Loneliness. It’s an emotion that few people want to admit they’ve felt, but one that everyone has experience with. Because of the inborn vulnerability that it takes to admit when we’re lonely and the false belief that many have–that we are alone in this feeling–it is not discussed nearly as much as it should be.
As a result, the sense of isolation that so many of us feel persists without a healthy resolution. The most common ‘resolutions’ I have come across in response to loneliness involve the direction of blame–inward or outward.
The Inward Blame of Loneliness
When many of us feel lonely, our initial thoughts tend to revolve around blaming ourselves. That we are in someway inadequate and that this inadequacy is the reason we are lonely. If only we were simply more social, charismatic, kind, pretty, spiritual, funny, organized, etc. (the list can go on and on), then others would gravitate towards us more easily and we would not feel this depressing loneliness.
To add insult to injury, many of us often attempt to distract ourselves from loneliness in unproductive ways. Some gravitate towards social media–which often presents us with a skewed perception of reality that tends to increase our sense of isolation. Others throw themselves into their responsibilities–which tends to only provide a temporary sense of relief from loneliness that reappears in the pit of our stomachs the second we have a calm moment. While we can all be a little better, turning blame inward does not solve the problem of loneliness.It only increases loneliness and makes us feel more incapable of ever feeling more loved and connected.
The Outward Blame of Loneliness
Many of those who do not engage in inward blame, tend to focus the blame outward: blaming others. We become offended when we pass an acquaintance or friend who doesn’t say hi. A person who lets the door slam in front of us when we have five bags of groceries in hand, a person who cuts us off on the freeway. Or a member of our church congregation who doesn’t take one of the open seats next to us. In response to a real or perceived slight, we tend to label these individuals as inconsiderate, stuck up, rude, unaware, etc. (again, this list can go on and on).
Because it’s uncomfortable to feel this way and frustrating when others seem to have control over our emotions, we may decide that others are inadequate or unwilling to reach out to us in positive ways, and therefore not worth the pain/frustration/annoyance/emotion of seeking out relationships. We decide that we are simply going to be independent rather than be continually hurt by other’s rejection.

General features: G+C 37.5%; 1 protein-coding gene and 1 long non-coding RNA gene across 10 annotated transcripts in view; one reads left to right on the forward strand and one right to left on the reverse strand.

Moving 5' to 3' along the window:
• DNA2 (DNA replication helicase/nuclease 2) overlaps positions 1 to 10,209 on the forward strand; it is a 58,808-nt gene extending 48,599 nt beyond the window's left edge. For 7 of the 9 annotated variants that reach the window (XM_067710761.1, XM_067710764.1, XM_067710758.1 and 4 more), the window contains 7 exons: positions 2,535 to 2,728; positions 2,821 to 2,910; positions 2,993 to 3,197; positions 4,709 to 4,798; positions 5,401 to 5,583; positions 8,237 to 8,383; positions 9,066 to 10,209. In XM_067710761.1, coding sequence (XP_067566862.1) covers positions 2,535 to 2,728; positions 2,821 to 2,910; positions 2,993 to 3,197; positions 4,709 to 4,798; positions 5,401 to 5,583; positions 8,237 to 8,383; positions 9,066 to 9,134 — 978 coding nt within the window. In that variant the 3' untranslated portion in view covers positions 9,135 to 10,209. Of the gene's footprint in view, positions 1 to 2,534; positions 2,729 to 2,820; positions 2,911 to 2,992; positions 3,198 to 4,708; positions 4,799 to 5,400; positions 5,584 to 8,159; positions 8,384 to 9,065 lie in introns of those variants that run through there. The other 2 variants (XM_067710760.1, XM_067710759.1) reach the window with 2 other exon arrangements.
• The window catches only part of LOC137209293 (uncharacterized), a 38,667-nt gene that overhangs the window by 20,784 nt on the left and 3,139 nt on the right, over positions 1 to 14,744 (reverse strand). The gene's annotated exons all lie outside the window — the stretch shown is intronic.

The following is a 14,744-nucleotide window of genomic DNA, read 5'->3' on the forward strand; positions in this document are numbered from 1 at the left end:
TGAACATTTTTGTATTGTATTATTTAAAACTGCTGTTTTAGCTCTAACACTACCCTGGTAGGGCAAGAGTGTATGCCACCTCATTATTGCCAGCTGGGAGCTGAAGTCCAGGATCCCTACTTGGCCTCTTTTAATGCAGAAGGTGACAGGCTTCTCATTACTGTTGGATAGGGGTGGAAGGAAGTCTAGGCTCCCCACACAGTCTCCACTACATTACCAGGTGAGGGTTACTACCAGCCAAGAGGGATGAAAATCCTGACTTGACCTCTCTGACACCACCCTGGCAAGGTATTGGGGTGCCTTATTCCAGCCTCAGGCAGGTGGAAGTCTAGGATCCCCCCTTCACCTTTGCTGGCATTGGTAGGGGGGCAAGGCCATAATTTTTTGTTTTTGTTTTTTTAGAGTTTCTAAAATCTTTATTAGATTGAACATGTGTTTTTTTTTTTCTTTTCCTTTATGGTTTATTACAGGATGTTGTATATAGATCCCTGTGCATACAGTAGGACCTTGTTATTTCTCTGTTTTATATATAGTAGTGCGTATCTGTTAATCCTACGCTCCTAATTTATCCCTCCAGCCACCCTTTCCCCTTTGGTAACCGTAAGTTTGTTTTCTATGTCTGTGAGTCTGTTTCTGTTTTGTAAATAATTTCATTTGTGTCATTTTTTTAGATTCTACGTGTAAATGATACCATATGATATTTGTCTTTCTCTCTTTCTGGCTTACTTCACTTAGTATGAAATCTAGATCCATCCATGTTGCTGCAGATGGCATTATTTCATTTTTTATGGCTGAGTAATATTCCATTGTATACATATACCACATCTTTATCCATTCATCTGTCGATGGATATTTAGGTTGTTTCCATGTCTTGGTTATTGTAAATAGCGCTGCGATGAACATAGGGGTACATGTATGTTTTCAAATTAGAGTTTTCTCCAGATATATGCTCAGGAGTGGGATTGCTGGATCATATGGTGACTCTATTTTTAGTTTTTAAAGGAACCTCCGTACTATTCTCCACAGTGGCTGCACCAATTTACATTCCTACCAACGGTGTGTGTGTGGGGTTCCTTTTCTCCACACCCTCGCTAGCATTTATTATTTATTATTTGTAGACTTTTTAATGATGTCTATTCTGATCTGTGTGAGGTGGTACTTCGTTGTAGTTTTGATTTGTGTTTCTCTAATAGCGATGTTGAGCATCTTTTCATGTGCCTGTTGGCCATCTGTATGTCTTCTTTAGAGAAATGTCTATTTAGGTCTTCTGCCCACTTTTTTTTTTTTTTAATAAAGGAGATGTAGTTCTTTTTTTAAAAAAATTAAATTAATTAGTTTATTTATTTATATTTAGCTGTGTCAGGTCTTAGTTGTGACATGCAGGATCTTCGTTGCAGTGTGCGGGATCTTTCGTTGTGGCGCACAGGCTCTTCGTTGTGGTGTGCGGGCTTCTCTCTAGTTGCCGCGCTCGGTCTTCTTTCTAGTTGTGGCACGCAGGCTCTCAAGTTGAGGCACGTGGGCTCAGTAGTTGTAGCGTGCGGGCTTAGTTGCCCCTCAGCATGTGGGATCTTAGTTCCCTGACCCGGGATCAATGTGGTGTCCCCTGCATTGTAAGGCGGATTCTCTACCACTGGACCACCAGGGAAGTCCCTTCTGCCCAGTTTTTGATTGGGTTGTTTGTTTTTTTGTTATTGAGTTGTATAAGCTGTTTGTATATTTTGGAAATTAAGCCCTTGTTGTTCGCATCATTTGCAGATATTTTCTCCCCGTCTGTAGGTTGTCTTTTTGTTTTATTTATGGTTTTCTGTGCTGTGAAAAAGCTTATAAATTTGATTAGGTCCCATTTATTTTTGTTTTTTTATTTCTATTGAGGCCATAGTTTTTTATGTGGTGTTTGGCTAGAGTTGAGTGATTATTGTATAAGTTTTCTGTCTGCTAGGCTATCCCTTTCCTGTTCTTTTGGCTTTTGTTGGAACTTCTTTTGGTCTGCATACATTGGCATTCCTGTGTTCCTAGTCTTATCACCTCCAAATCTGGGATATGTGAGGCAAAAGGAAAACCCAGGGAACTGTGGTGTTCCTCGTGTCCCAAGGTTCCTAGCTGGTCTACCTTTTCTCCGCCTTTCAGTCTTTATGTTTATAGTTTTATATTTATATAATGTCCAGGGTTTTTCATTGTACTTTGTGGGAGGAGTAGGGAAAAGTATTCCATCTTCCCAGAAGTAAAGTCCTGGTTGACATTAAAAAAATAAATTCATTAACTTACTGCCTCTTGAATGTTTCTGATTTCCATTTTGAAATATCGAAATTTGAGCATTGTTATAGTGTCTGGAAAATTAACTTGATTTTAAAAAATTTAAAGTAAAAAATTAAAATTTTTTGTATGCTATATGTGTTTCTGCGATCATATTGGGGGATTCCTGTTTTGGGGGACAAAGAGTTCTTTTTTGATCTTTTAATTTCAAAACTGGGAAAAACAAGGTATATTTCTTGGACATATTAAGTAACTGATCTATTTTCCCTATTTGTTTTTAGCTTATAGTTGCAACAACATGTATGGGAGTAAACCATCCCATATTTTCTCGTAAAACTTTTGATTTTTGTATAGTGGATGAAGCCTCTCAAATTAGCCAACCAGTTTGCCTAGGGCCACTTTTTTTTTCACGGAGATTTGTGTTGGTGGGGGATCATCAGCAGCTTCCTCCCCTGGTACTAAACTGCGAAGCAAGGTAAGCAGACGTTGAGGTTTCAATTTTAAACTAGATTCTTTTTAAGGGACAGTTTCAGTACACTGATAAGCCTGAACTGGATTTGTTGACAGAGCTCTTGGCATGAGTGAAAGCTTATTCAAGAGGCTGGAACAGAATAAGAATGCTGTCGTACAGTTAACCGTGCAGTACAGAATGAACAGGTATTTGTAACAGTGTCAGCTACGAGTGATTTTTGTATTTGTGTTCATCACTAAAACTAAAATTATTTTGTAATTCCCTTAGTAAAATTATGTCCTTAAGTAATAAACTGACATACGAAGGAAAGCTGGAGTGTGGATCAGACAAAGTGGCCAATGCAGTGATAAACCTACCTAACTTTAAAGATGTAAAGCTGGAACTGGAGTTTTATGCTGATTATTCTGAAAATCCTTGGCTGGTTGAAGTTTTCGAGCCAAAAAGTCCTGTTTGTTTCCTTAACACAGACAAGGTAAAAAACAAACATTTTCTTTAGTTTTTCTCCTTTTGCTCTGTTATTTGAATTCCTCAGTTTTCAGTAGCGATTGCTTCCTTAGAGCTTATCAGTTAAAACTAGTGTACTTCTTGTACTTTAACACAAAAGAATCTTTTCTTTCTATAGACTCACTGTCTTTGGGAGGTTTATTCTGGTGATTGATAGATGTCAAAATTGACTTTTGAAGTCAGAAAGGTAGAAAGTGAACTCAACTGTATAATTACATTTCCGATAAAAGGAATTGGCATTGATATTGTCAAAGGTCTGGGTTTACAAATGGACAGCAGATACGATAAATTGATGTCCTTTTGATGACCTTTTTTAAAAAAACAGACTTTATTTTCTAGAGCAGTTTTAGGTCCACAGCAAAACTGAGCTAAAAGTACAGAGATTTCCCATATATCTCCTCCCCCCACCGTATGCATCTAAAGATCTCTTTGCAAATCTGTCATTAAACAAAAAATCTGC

We listen to motivating songs, watch inspiring movies and read books about women who learned that they could not rely on others and therefore, independently, reached their goals. While this may sound desirable, the problem is that complete independence is often a denial of an innate human need: connection. Denying that you need connection or don’t feel loneliness, similarly, does not solve the problem of loneliness.
How to Solve the Problem of Loneliness
The first step to solving any problem is admitting it exists and understanding that you are not the only one struggling with it. That only adds another layer of loneliness! The second is to work on letting go of blame. Because blaming–inwardly or outwardly–does not solve the problem of loneliness. But rather it increases in conjunction with other negative emotions (are you seeing the pattern here?). Finally, you must determine to funnel your energy into taking action.
Yep. ACTION. Reach out to a old friend. Get involved in a club or organization and make some new friends. Take a moment to look around (work, church, school, etc.) and befriend someone. If you find yourself thinking, “been there done that” or “it’s not the quantity of relationships, but that quality” that you find yourself lacking, action is still the key. This action requires being vulnerable in your relationships; sharing genuine and real parts of yourself, while also being open to listening and learning about those parts of the people you surround yourself with.
Remember, that you are not alone in your feelings or loneliness or your desire to feel loved and connected. Overcoming loneliness and building deep and genuine relationships is not always easy and rarely happens without trial and error. But–in the end–it is always worth it.